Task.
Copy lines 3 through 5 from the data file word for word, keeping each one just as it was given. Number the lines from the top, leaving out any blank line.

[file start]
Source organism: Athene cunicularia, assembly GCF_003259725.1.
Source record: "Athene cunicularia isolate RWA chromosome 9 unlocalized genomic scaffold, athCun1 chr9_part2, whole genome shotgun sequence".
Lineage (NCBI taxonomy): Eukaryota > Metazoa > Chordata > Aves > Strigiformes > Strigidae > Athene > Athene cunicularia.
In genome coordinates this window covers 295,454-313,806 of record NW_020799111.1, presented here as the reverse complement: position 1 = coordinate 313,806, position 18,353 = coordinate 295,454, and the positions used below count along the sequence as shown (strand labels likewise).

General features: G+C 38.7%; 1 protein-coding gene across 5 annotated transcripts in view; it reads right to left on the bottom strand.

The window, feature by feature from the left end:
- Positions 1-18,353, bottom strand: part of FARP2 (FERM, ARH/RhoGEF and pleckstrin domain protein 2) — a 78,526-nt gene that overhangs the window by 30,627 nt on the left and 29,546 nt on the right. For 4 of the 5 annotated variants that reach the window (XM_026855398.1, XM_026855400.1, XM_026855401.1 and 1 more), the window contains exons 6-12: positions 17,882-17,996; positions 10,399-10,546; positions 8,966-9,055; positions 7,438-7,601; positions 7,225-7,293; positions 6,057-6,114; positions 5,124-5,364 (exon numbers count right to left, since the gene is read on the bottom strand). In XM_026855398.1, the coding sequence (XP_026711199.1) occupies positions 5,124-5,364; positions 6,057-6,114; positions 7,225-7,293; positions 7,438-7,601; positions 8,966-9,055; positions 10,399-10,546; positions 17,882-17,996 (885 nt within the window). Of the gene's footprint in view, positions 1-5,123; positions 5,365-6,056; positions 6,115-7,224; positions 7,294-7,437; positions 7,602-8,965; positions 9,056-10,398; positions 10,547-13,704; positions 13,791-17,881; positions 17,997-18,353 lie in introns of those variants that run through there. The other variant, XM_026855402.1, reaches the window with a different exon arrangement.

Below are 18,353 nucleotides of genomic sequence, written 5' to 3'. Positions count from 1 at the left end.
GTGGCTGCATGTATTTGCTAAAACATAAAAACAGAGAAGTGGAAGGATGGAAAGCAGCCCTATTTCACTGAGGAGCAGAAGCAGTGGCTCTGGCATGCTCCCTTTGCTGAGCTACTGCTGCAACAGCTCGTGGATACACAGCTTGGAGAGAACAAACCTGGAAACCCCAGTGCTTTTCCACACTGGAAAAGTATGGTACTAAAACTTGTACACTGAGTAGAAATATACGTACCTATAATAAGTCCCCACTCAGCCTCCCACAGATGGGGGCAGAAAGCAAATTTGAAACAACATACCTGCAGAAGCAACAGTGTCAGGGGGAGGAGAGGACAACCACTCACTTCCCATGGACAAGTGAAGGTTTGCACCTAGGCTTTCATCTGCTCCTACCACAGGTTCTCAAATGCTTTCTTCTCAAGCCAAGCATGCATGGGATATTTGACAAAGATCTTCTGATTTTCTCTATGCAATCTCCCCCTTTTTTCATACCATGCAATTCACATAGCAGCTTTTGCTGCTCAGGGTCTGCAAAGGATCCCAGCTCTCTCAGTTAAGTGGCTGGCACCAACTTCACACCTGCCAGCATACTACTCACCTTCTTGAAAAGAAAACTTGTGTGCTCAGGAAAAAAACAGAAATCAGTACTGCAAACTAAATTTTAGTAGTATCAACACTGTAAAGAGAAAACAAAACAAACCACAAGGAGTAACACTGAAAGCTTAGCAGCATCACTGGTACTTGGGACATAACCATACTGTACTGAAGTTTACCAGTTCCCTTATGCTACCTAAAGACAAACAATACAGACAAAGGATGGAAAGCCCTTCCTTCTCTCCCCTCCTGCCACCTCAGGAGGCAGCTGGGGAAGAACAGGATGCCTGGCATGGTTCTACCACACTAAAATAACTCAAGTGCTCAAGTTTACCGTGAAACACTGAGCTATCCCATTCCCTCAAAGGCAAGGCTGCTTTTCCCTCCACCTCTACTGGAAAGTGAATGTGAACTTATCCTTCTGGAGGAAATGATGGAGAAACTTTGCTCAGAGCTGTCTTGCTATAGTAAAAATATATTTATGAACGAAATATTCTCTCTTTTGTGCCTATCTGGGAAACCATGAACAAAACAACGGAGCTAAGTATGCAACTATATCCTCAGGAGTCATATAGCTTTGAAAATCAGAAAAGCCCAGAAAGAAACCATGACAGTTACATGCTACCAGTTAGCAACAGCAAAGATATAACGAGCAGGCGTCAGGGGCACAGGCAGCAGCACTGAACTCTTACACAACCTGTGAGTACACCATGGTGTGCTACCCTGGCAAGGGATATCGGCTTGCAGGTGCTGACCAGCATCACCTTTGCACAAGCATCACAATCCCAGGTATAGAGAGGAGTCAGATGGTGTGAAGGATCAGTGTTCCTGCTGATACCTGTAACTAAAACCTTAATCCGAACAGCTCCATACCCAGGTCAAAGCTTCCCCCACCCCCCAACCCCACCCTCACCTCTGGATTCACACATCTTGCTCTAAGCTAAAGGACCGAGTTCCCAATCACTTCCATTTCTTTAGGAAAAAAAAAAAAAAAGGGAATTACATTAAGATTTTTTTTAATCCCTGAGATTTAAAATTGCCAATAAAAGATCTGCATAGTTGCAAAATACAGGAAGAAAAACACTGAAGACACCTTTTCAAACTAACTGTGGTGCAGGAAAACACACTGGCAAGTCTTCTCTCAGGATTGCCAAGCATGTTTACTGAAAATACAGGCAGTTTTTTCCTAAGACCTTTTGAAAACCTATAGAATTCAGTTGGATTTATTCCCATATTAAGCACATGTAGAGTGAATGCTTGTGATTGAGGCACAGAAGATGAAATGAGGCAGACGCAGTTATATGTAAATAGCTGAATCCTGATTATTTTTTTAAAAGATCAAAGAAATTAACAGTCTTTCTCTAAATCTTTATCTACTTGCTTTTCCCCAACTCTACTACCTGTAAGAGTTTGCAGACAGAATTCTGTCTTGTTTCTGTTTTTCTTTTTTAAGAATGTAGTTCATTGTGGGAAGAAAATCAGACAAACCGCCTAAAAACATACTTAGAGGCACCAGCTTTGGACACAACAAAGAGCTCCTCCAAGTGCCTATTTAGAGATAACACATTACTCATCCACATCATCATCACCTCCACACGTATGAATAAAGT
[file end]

Lineage (NCBI taxonomy): Eukaryota > Metazoa > Chordata > Aves > Strigiformes > Strigidae > Athene > Athene cunicularia.
In genome coordinates this window covers 295,454-313,806 of record NW_020799111.1, presented here as the reverse complement: position 1 = coordinate 313,806, position 18,353 = coordinate 295,454, and the positions used below count along the sequence as shown (strand labels likewise).

General features: G+C 38.7%; 1 protein-coding gene across 5 annotated transcripts in view; it reads right to left on the bottom strand.